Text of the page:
This is why they have warning signs, one of the crocodiles that lives in the area.

Those warning signs aren’t up simply because they’re cute. This is just one of the crocodiles that live in the area.

 

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Basic Beach Bliss- Barra de Navidad, Jalisco, Mexico

We spent a few wonderful days in the incredibly mellow beach town of Barra de Navidad at a house that belongs to our friend Iliana’s parents who generously offered it to us so we could all hang out over a long weekend which gave us time to play on the beach and enjoy some really wonderful fish and shrimp tacos from the cart on Michoacan Street. Don’t miss the fish tacos at Mexico Lindo either–cheap and delicious!

The  Barra de Navidad, San Patricio-Melaque beach.

The Barra de Navidad,/San Patricio-Melaque beach.

A Mariachi band, in front of a metal bar.

A mariachi band in front of a heavy metal bar in Barra de Navidad. Of course.

The neigboring town of San Patricio-Melaque had a big fiesta for its patron saint on March 17th...San Patricio=St Patrick. No green though.

The neighboring town of San Patricio-Melaque had a big fiesta for its patron saint on March 17th (San Patricio=St. Patrick). Weirdly, the color green was not a big deal but fireworks certainly were.

A large scorpion we had to sweep out of the house.

A large scorpion (about three inches long) that we carefully swept out of shower drain and out of the house.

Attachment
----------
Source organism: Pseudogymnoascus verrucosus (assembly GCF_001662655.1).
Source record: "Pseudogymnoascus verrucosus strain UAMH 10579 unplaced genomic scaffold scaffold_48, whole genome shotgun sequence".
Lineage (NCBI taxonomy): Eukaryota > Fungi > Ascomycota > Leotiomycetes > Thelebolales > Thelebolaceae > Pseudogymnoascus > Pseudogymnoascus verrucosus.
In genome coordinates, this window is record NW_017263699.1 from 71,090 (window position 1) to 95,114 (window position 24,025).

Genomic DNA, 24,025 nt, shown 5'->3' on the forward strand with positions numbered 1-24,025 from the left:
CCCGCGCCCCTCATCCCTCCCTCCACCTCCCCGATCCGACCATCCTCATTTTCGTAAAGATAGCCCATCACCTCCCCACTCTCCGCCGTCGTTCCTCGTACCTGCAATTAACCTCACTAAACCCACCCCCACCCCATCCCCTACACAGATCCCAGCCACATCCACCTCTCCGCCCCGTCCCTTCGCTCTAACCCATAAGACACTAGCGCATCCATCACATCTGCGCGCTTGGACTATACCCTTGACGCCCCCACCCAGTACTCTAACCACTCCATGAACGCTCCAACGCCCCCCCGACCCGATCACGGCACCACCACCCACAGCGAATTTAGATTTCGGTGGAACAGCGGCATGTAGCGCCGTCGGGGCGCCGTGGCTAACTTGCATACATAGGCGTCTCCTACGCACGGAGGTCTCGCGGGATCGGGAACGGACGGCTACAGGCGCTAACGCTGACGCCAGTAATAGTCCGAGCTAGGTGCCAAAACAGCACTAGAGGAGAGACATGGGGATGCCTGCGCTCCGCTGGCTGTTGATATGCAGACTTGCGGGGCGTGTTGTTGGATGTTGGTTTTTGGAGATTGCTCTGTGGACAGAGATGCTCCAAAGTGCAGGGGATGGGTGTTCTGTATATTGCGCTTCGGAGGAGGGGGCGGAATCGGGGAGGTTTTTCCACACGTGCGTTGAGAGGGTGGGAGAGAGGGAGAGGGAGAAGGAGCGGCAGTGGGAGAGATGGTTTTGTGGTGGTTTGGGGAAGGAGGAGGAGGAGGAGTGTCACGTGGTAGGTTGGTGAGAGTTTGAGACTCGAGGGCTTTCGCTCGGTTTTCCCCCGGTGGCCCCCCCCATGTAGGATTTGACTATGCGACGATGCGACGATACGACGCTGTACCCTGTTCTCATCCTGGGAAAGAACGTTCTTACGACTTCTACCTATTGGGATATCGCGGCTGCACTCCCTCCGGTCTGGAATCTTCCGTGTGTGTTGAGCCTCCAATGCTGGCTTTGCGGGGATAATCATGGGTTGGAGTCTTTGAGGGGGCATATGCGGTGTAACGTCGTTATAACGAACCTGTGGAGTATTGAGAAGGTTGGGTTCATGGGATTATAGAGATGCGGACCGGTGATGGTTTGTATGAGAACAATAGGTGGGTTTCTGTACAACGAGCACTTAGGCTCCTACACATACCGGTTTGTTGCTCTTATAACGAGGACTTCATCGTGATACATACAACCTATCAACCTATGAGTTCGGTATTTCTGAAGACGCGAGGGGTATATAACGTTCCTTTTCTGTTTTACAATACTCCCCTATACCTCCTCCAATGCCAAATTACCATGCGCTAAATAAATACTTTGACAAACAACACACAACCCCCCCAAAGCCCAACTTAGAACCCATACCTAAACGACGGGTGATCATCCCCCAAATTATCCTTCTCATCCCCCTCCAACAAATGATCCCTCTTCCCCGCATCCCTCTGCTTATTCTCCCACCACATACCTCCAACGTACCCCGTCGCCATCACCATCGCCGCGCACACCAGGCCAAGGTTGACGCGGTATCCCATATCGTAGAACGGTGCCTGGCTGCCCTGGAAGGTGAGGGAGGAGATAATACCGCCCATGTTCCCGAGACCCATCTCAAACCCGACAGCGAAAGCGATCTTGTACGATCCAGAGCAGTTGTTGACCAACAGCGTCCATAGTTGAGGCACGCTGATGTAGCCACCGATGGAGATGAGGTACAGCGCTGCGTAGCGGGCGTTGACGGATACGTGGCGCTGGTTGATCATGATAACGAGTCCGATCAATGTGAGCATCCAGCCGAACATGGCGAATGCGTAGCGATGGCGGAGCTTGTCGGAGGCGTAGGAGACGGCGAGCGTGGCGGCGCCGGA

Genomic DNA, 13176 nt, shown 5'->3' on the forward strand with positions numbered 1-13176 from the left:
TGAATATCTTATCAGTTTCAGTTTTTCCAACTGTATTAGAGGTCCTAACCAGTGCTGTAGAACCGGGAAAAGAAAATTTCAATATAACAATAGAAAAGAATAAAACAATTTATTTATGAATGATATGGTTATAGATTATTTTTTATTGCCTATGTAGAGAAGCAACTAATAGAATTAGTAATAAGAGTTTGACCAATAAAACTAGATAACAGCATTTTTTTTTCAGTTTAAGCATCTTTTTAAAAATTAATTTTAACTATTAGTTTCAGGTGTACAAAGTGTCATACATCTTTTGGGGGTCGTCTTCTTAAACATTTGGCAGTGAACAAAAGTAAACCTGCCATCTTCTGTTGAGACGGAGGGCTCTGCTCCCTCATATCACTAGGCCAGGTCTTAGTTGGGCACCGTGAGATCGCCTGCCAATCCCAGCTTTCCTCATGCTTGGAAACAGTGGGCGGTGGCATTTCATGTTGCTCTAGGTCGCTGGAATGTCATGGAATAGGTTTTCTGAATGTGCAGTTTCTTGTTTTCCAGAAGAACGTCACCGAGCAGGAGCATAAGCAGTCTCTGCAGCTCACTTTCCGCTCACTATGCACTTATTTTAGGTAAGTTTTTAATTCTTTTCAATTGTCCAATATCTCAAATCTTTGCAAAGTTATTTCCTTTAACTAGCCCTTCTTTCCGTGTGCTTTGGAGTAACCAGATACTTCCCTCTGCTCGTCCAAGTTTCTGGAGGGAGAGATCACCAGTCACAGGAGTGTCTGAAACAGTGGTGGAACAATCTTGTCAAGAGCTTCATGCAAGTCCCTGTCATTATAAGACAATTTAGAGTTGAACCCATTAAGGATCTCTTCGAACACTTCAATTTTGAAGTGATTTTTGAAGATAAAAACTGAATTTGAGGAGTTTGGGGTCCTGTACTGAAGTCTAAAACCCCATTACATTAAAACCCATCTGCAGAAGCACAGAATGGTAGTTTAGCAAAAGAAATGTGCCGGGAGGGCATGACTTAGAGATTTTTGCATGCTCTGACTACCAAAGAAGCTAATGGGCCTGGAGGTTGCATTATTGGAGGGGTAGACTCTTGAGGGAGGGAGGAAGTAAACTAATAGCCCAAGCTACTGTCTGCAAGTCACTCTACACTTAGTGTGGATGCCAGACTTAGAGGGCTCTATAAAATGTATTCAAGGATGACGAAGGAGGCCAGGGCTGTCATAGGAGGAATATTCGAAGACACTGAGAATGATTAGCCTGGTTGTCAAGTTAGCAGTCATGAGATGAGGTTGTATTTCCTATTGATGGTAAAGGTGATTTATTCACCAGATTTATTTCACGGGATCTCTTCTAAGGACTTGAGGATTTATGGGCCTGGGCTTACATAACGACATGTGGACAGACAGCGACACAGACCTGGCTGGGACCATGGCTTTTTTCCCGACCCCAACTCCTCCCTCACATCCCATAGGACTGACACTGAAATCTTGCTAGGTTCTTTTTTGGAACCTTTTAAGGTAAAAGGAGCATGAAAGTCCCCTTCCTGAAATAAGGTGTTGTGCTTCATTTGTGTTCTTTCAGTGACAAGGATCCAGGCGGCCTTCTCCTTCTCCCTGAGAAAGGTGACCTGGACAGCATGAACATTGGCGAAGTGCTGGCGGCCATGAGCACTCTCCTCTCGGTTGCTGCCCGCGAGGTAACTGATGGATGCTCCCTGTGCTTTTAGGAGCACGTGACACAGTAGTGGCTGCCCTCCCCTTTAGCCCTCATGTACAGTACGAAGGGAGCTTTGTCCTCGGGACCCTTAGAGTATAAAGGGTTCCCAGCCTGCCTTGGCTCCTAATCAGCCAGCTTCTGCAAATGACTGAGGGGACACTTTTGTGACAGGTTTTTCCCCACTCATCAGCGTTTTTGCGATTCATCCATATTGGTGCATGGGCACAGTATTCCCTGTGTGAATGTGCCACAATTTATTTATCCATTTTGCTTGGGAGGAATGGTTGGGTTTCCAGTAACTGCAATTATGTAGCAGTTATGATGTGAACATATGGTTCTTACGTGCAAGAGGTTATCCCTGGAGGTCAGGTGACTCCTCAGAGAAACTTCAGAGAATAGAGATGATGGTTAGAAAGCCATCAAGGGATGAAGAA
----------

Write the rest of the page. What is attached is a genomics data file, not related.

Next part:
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A Taco Tragedy in a Magic Town – Mazamitla, Mexico

Sprinkled throughout Mexico are charming old towns that have met official government standards that qualify them as Pueblos Magicos or magic towns. We’ve visited quite a few of them and they’re always a pleasure with quiet streets, traditional architecture, welcoming town squares, and a pristine small town feel.  The Pueblo Magico of Mazamitla did not disappoint. Well, maybe just a little.

Mazamitla has an unusual and fanciful church.

Mazamitla has an unusual and fanciful church.

A touch of taco disappointment in Mazamitla

Our Lonely Planet guide to Mexico assured us that the best tacos in the world were to be found in Mazamitla.

The quite streets of Mazamitla.

Cobblestone streets are charming to look at but sort of a pain to walk or drive on if you want to know the truth.

Unfortunately, the market area where the taco stand in question was located, was torn down right before we arrived so we wasted a whole day trying to find where the taco stand had re-located to, but by the time we found it the stand was closing for the day.

Meat anyone?

Putting the “meat’ in Mazamitla…